Raceway property auctioned for $800
By Jessie Burchette
A grading contractor submitted the winning bid of $800 for the 200 acres of High Rock Properties, site of a planned world-class road course in Spencer.
Donald Rand, a principle in Spinnaker General Contractors, of Mount Ulla, edged out Harold Arthurs of East Ritchie Road, who wanted it for pasture land for his cows.
In the forced sale at the Rowan County courthouse Friday morning, Rand had the highest bid for the property, which comes with $4.5 million in liens and encumbrances.
Frank McGuire, a partner in High Rock Properties, said Rand is his partner in a new venture to carry out the race track project. Spinnaker Contractors of Mount Ulla has done grading on the race track site.
Rand declined to comment. He went to pay a 20 percent deposit ó $160 ó on the property, which has tax value of $2 million.
The sale is subject to a 10-day upset bid process. During that time, anyone can hike the price by 10 percent.
Anthony M. Flores, a Greensboro veterinarian who paid $25,000 down on for a membership and right to purchase a townhome, forced the auction, getting a judgment from Rowan County Superior Court.
Flores’ attorney, D.J. O’Brien of Greensboro, said through an e-mail Friday afternoon that the results of the sale was disappointing but not unexpected.
O’Brien said through upset bids or a resale, efforts will continue to collect Flores’ judgment against High Rock. “A lot of people have lost money on this project, and at some point an accounting must be made,” he said.
An estimated two dozen people gathered at the entrance to the courthouse Friday morning with a dozen signing up as potential bidders.
More than 100 people from across the country had paid $20,000 to $25,000 for memberships and the right to buy a townhouse. Flores is the only one to take legal action to recoup money so far.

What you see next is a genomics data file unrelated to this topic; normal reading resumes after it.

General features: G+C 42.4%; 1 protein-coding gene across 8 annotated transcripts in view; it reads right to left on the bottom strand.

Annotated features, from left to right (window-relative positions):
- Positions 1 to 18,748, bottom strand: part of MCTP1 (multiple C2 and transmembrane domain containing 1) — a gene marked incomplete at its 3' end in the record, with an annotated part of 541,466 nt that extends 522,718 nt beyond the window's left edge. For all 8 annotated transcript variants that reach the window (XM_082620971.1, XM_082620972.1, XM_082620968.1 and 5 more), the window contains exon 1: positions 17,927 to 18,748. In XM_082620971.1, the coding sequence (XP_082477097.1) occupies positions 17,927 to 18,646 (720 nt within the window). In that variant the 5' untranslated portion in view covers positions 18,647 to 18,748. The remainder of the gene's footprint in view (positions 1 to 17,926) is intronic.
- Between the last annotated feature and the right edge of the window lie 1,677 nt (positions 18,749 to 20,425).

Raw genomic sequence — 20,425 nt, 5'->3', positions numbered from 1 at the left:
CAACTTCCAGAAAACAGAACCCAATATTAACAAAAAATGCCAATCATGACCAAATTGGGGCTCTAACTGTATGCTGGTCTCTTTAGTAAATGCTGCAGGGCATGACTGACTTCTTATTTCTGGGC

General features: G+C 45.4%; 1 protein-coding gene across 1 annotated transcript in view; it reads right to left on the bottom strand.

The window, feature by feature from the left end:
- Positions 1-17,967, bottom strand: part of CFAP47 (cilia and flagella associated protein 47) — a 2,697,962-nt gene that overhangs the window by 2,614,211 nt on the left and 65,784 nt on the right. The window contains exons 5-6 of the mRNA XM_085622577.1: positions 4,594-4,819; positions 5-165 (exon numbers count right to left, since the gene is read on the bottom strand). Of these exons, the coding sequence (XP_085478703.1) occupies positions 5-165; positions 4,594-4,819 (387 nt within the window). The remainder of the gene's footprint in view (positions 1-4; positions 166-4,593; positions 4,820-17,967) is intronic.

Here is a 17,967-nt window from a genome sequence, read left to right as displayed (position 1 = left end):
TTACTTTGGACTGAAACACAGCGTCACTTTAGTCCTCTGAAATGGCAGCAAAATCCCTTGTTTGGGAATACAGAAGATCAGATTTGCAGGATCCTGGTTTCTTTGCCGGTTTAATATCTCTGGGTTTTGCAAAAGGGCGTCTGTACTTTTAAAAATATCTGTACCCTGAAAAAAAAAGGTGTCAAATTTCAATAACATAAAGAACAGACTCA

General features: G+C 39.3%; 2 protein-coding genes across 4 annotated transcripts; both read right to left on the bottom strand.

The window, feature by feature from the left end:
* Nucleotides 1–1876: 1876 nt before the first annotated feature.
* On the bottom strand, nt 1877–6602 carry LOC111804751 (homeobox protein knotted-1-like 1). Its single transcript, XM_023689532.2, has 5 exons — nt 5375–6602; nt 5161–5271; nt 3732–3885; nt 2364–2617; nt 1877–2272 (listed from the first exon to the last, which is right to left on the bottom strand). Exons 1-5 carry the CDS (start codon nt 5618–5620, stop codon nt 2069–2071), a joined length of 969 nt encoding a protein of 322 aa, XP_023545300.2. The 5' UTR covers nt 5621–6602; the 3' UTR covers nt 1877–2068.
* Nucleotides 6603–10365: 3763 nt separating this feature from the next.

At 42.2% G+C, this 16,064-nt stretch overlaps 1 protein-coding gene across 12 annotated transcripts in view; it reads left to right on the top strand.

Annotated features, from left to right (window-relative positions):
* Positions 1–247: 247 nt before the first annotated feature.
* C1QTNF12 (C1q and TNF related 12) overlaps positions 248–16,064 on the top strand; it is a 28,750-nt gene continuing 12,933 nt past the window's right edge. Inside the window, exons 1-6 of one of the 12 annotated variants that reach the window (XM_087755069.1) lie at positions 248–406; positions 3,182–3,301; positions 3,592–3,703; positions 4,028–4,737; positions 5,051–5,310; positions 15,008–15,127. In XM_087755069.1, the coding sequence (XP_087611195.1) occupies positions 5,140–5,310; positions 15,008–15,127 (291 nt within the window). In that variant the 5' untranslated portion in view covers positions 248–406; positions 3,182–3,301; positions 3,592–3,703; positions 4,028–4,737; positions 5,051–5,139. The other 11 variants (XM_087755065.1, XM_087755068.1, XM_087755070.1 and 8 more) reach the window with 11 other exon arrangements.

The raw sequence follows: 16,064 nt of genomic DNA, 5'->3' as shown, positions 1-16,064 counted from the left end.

McGuire said David Risdon, the former chief executive officer of High Rock Properties, collected $1.6 million in membership fees. Risdon lost control of the company earlier this year when he failed to pay off a loan. He had pledged his shares as collateral.
Kevin McDaniels of McDaniels Auction Co. tried to start the bidding at $50,000 but got no takers.
He kept lowering the amount, stopping at $4,000 when no one offered a bid.
“Are we done?” asked McDaniels.
One of the prospective bidders asked how much money was owed against the property. McDaniels said it was the responsibility of the bidder to do the research.
When the man loudly persisted, a deputy sheriff had a brief chat with the man, ending his questions.
McDaniels made one last call for bids, getting a $500 bid from Arthurs of East Ritchie Road.
Rand then weighed in at $600, with Arthurs raising his bid to $700.
Rand offered the $800 bid and no one was willing to top it.
McGuire’s family has controlling interest in High Rock Properties, and he said efforts are continuing to get financing to carry out the track, upscale club and townhouses. But McGuire indicated it would not be done as High Rock Properties.
Jody Everhart, mayor of Spencer, was one of the spectators.
Asked about the future of the race track, Everhart appeared skeptical. “There’s always a chance,” he said.
Everhart noted the town wants the current or future property owner to clean up the piles of debris left from the demolition of the old N.C. Finishing Co. building across U.S. 29 from the proposed race track site.
The town imposed a $75 a day fine on High Rock Properties for failure to clean up the debris. The fine has now reached $5,000 according to Larry Smith, town manager.